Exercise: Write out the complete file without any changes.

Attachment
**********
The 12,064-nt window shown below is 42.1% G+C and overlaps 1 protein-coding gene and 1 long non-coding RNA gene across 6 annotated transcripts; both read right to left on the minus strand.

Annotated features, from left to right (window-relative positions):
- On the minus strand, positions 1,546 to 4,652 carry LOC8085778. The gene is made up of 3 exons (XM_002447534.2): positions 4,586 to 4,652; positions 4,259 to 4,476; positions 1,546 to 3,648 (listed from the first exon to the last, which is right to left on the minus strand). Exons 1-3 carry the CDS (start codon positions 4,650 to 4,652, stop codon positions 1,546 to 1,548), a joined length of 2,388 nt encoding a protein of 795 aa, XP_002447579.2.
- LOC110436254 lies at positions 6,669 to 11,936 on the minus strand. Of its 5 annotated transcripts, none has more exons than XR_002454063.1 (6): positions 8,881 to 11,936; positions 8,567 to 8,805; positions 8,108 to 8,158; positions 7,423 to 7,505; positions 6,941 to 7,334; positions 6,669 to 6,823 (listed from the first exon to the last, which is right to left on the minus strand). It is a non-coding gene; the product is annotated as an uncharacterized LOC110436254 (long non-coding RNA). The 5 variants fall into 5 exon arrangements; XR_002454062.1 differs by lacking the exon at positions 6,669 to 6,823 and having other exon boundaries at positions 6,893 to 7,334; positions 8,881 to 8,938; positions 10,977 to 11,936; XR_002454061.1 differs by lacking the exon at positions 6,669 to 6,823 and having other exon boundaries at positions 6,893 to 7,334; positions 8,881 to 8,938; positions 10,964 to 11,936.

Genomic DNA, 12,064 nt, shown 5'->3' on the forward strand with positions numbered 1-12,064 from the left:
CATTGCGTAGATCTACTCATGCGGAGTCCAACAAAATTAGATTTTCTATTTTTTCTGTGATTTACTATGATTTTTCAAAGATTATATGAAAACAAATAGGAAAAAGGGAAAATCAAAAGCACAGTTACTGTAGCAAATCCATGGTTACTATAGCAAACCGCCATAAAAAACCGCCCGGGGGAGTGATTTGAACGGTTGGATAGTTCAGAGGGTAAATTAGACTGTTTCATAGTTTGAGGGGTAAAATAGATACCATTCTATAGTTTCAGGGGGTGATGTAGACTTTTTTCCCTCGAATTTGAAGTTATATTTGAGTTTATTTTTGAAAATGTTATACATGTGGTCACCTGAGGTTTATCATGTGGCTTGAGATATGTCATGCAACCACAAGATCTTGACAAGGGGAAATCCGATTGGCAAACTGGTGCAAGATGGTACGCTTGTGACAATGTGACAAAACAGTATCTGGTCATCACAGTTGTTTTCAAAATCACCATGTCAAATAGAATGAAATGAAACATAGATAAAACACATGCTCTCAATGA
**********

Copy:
The 12,064-nt window shown below is 42.1% G+C and overlaps 1 protein-coding gene and 1 long non-coding RNA gene across 6 annotated transcripts; both read right to left on the minus strand.

Annotated features, from left to right (window-relative positions):
- On the minus strand, positions 1,546 to 4,652 carry LOC8085778. The gene is made up of 3 exons (XM_002447534.2): positions 4,586 to 4,652; positions 4,259 to 4,476; positions 1,546 to 3,648 (listed from the first exon to the last, which is right to left on the minus strand). Exons 1-3 carry the CDS (start codon positions 4,650 to 4,652, stop codon positions 1,546 to 1,548), a joined length of 2,388 nt encoding a protein of 795 aa, XP_002447579.2.
- LOC110436254 lies at positions 6,669 to 11,936 on the minus strand. Of its 5 annotated transcripts, none has more exons than XR_002454063.1 (6): positions 8,881 to 11,936; positions 8,567 to 8,805; positions 8,108 to 8,158; positions 7,423 to 7,505; positions 6,941 to 7,334; positions 6,669 to 6,823 (listed from the first exon to the last, which is right to left on the minus strand). It is a non-coding gene; the product is annotated as an uncharacterized LOC110436254 (long non-coding RNA). The 5 variants fall into 5 exon arrangements; XR_002454062.1 differs by lacking the exon at positions 6,669 to 6,823 and having other exon boundaries at positions 6,893 to 7,334; positions 8,881 to 8,938; positions 10,977 to 11,936; XR_002454061.1 differs by lacking the exon at positions 6,669 to 6,823 and having other exon boundaries at positions 6,893 to 7,334; positions 8,881 to 8,938; positions 10,964 to 11,936.

Genomic DNA, 12,064 nt, shown 5'->3' on the forward strand with positions numbered 1-12,064 from the left:
CATTGCGTAGATCTACTCATGCGGAGTCCAACAAAATTAGATTTTCTATTTTTTCTGTGATTTACTATGATTTTTCAAAGATTATATGAAAACAAATAGGAAAAAGGGAAAATCAAAAGCACAGTTACTGTAGCAAATCCATGGTTACTATAGCAAACCGCCATAAAAAACCGCCCGGGGGAGTGATTTGAACGGTTGGATAGTTCAGAGGGTAAATTAGACTGTTTCATAGTTTGAGGGGTAAAATAGATACCATTCTATAGTTTCAGGGGGTGATGTAGACTTTTTTCCCTCGAATTTGAAGTTATATTTGAGTTTATTTTTGAAAATGTTATACATGTGGTCACCTGAGGTTTATCATGTGGCTTGAGATATGTCATGCAACCACAAGATCTTGACAAGGGGAAATCCGATTGGCAAACTGGTGCAAGATGGTACGCTTGTGACAATGTGACAAAACAGTATCTGGTCATCACAGTTGTTTTCAAAATCACCATGTCAAATAGAATGAAATGAAACATAGATAAAACACATGCTCTCAATGA